Examining Infertility Treatment and Early Childhood Development in the Upstate KIDS Study | Child Development | JAMA Pediatrics | JAMA Network
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Original Investigation
March 2016

Examining Infertility Treatment and Early Childhood Development in the Upstate KIDS Study

Author Affiliations
  • 1Division of Intramural Population Health Research, Eunice Kennedy Shriver National Institute of Child Health and Human Development, Bethesda, Maryland
  • 2Department of Environmental Health Sciences, University at Albany School of Public Health, Albany, New York
  • 3Department of Epidemiology and Biostatistics, University at Albany School of Public Health, Albany, New York
  • 4Bureau of Environmental and Occupational Epidemiology, Center for Environmental Health, New York State Department of Health, Albany
  • 5Division of Family Health, New York State Department of Health, Albany
  • 6Developmental Pediatrics, CapitalCare Pediatrics–Troy, Troy, New York
JAMA Pediatr. 2016;170(3):251-258. doi:10.1001/jamapediatrics.2015.4164
Abstract

Importance  An increasing percentage of births are conceived with assisted reproductive technology (ART) and other infertility treatment. Despite findings that such treatments may be associated with diminished gestation and birth size, scarce data exist regarding infertility treatments and children’s development in the United States.

Objective  To assess the use and type of infertility treatment in relation to children’s development through age 36 months.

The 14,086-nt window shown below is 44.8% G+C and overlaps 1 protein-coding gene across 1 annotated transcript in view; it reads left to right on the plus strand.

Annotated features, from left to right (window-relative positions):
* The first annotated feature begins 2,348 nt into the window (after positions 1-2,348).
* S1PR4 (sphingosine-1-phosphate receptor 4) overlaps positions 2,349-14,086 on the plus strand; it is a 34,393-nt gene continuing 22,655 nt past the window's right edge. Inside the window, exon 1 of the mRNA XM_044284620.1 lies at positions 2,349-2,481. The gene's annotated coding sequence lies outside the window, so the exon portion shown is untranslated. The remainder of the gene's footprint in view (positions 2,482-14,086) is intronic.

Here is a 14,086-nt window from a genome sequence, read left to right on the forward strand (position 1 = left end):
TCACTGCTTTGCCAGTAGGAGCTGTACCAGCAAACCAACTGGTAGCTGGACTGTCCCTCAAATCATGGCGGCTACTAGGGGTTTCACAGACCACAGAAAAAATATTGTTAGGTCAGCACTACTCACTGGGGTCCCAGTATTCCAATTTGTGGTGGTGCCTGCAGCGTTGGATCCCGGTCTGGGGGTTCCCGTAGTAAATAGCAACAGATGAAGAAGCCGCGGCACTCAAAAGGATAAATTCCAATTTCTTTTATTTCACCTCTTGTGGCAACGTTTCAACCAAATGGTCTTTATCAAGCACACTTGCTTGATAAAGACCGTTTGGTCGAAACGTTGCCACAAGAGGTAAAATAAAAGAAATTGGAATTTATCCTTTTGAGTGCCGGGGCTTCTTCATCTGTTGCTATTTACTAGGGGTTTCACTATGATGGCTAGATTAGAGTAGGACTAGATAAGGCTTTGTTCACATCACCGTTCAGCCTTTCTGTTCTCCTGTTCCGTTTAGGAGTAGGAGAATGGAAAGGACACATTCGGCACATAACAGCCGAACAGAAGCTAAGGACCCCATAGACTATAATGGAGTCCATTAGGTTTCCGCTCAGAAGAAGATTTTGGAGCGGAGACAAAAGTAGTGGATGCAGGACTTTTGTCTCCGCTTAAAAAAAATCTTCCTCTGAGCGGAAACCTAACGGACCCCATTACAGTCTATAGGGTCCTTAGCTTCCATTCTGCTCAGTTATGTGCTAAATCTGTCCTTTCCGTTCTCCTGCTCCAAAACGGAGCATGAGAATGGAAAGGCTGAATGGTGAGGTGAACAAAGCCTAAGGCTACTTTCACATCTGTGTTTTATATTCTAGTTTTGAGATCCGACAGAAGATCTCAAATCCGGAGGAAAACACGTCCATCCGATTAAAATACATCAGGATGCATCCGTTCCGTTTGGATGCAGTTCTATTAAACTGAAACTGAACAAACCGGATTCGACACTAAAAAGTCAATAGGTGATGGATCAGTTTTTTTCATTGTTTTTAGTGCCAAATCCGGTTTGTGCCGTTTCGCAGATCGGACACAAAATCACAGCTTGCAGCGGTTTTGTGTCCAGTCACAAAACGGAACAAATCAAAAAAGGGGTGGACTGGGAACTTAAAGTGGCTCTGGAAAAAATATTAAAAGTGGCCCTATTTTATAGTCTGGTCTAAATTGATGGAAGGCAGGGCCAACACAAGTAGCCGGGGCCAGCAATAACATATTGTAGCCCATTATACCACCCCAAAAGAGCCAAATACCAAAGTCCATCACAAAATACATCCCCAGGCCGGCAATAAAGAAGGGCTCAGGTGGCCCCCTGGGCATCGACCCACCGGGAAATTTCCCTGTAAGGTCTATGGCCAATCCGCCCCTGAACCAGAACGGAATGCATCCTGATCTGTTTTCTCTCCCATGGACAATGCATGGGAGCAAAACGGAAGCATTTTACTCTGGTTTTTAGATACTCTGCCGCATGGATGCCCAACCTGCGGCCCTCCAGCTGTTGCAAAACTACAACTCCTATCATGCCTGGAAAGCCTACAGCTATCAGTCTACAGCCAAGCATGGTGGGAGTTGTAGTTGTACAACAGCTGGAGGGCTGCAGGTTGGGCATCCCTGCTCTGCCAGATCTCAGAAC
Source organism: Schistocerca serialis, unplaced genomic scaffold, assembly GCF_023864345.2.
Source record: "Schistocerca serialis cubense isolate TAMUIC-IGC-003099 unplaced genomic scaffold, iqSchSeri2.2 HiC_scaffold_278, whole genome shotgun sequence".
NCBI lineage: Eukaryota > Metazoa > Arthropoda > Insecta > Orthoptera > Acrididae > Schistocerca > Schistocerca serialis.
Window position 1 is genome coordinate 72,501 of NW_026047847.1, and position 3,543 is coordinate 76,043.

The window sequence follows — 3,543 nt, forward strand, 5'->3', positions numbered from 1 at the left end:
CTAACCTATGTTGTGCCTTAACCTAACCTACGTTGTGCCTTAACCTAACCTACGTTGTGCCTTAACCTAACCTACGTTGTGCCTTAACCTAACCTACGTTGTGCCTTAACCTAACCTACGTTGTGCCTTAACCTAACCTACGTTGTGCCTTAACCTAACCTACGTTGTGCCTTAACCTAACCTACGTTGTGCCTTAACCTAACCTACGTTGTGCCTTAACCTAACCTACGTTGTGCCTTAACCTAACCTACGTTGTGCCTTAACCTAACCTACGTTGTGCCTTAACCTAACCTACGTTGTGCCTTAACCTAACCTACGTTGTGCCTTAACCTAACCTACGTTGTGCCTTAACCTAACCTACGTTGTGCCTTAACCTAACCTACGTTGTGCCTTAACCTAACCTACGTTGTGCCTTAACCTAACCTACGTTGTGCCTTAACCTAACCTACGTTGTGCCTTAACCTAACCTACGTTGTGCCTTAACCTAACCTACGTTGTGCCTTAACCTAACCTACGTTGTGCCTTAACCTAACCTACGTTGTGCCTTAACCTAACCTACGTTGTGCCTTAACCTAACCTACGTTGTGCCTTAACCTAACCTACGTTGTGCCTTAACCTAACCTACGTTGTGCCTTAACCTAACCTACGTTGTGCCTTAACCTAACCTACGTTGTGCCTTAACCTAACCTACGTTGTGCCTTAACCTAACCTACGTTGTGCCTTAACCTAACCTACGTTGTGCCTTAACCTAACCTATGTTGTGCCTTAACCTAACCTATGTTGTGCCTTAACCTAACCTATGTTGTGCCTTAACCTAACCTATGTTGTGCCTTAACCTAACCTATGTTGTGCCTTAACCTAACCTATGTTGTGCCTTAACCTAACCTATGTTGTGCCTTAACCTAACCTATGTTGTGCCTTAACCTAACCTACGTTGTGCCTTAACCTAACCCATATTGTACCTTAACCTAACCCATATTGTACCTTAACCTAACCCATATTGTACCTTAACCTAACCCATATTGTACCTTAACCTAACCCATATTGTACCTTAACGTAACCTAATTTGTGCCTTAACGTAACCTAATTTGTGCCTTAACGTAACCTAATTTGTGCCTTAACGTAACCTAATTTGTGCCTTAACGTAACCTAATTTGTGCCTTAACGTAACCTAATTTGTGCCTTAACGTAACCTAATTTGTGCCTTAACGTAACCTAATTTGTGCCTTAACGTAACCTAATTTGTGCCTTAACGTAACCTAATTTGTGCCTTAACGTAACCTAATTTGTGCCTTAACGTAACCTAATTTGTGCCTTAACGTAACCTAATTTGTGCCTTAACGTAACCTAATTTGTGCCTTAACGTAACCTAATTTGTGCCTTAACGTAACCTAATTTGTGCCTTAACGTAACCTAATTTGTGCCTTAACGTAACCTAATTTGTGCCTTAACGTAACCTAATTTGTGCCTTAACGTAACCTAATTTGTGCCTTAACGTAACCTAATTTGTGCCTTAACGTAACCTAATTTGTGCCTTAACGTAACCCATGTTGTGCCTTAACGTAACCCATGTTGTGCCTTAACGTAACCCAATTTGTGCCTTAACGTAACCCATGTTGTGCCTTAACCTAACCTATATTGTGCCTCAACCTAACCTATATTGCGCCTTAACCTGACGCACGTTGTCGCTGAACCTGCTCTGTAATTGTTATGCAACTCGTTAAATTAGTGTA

Design, Setting, and Participants  Prospective cohort study (conducted 2008-2014) that sampled based on infertility treatment and plurality. Included in the study were infants born between 2008 and 2010 in New York state (excluding New York City) whose parents completed developmental screening instruments through 36 months of age. A total of 4824 mothers (97% of 4989) completed 1 or more developmental screening instruments for 5841 children, including 1830 conceived with infertility treatment and 2074 twins.

Exposures  Maternal self-report of any infertility treatment was further categorized into ART and ovulation induction/intrauterine insemination. Assisted reproductive technology use was previously validated by linkage with the Society for Assisted Reproductive Technology–Clinical Outcome Reporting System.

Main Outcomes and Measures  Five developmental domains (fine motor, gross motor, communication, personal-social functioning, and problem-solving ability), as measured by the parental completion of the Ages and Stages Questionnaires at 4, 8, 12, 18, 24, 30, and 36 months of age. Generalized linear mixed modeling techniques estimated adjusted odds ratios (aORs) and 95% CIs for use and type of infertility treatment in relation to failing a developmental domain. Data were stratified by plurality and weighted for the sampling scheme.

Results  There were 1422 mothers (29.5%; mean [SD], age, 34.1 [5.2] years) who underwent infertility treatment. Infertility treatment was not associated with risk of their children failing any developmental domain (aOR, 1.33; 95% CI, 0.94-1.89). Assisted reproductive technology was associated with increased risk for failing any developmental domain but only when singletons and twins were evaluated together (aOR, 1.81; 95% CI, 1.21-2.72). Adjustment for birth weight further attenuated this estimate (aOR, 1.26; 95% CI, 0.82-1.93). After stratifying by plurality, type of treatment also was not significantly associated with failing any developmental domain for ovulation induction/intrauterine insemination (aOR, 1.00; 95% CI, 0.57-1.77 for singletons and aOR, 1.30; 95% CI, 0.76-2.21 for twins) or ART (aOR, 1.38; 95% CI, 0.78-2.43 for singletons and aOR, 1.58; 95% CI, 0.94-2.65 for twins).

Conclusions and Relevance  After considering plurality, children’s development through age 3 years was similar irrespective of infertility treatment or specific type. To our knowledge, these findings are among the first to focus on non-ART treatments in the United States.

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